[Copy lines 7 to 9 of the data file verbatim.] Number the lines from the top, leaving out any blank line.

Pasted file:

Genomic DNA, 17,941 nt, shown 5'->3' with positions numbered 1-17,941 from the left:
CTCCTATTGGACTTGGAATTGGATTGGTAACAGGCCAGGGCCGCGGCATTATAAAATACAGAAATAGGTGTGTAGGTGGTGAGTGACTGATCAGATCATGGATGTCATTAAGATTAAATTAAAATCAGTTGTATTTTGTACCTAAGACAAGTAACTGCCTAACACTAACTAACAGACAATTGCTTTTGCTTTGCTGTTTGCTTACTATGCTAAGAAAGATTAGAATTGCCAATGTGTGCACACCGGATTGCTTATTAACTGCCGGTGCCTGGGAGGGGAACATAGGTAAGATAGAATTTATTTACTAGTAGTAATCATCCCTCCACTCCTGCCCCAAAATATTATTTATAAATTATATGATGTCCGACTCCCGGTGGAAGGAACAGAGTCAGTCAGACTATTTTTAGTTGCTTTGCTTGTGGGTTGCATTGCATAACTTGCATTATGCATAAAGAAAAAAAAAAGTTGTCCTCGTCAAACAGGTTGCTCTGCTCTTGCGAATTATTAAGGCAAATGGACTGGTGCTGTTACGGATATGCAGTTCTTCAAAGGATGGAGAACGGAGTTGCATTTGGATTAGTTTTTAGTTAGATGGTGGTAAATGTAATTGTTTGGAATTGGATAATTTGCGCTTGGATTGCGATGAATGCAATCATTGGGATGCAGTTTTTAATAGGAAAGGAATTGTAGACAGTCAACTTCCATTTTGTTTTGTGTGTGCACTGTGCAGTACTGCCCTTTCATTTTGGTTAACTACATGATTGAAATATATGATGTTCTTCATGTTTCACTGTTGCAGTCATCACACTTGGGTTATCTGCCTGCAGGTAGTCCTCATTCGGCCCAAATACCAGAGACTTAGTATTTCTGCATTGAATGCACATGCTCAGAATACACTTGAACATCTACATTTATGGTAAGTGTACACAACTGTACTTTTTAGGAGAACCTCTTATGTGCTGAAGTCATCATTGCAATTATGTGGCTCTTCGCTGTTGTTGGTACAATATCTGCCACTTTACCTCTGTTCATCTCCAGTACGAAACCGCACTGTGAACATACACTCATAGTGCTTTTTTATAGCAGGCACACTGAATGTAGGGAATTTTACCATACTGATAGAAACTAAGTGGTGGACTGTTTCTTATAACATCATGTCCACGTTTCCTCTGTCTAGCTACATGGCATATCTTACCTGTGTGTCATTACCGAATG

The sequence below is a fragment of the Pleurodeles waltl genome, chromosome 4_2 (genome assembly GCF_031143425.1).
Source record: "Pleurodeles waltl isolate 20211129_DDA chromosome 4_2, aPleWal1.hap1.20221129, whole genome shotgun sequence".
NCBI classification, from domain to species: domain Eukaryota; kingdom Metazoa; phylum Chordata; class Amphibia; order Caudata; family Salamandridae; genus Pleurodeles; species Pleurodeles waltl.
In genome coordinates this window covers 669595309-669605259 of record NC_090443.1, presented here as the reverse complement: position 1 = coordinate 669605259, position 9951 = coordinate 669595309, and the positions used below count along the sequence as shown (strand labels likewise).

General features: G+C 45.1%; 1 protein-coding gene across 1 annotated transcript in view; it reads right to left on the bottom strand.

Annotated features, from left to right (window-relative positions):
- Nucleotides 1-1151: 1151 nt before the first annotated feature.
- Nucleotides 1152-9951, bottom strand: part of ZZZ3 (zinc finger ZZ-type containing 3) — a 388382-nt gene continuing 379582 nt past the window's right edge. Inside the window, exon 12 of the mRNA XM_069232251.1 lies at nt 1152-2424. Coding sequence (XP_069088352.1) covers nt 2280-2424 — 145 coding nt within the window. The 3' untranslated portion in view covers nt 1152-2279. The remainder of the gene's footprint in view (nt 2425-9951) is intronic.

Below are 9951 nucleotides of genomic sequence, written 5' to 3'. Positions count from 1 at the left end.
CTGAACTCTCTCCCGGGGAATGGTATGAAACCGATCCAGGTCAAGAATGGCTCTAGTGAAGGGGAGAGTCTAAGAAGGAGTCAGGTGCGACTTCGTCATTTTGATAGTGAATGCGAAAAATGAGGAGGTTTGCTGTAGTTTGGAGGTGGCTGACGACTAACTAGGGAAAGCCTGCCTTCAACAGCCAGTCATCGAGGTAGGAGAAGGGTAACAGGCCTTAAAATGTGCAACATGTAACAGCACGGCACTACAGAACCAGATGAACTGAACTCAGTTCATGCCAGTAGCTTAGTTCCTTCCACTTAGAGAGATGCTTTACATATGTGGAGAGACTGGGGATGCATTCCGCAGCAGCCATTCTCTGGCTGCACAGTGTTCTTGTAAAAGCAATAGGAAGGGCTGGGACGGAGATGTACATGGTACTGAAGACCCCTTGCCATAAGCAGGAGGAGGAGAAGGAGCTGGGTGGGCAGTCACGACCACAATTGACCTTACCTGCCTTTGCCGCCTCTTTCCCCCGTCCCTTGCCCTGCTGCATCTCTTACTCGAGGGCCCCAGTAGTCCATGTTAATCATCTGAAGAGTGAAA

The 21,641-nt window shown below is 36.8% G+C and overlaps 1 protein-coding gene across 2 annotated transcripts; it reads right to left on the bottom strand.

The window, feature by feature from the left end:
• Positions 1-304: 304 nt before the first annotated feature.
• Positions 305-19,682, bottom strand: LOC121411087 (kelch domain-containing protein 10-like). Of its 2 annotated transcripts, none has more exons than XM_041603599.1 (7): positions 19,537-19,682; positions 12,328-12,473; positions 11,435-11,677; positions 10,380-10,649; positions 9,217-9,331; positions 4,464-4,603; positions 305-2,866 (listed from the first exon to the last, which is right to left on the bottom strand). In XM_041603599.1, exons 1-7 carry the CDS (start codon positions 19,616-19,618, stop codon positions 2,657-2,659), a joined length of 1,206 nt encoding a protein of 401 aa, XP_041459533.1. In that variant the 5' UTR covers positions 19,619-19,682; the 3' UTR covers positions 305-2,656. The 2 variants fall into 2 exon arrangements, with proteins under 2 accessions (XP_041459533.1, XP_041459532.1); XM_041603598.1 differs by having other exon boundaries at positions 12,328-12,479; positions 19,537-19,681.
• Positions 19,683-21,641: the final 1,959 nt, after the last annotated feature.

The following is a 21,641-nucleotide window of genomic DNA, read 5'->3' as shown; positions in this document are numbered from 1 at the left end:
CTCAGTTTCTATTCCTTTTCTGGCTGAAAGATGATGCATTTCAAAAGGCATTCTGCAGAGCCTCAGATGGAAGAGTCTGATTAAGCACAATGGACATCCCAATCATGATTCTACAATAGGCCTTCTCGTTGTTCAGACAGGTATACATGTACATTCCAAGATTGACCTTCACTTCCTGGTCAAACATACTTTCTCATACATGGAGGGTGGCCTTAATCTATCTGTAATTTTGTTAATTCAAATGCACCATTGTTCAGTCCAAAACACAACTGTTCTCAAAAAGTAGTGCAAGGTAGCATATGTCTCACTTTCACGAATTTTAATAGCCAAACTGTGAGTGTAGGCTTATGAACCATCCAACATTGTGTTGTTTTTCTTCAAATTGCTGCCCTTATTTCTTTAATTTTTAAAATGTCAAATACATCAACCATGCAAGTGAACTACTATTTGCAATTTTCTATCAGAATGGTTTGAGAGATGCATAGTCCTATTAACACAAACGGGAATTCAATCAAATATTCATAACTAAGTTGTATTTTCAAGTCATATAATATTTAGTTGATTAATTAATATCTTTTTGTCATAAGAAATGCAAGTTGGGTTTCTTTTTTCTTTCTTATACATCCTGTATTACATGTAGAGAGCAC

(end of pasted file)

General features: G+C 45.1%; 1 protein-coding gene across 1 annotated transcript in view; it reads right to left on the bottom strand.

Annotated features, from left to right (window-relative positions):
- Nucleotides 1-1151: 1151 nt before the first annotated feature.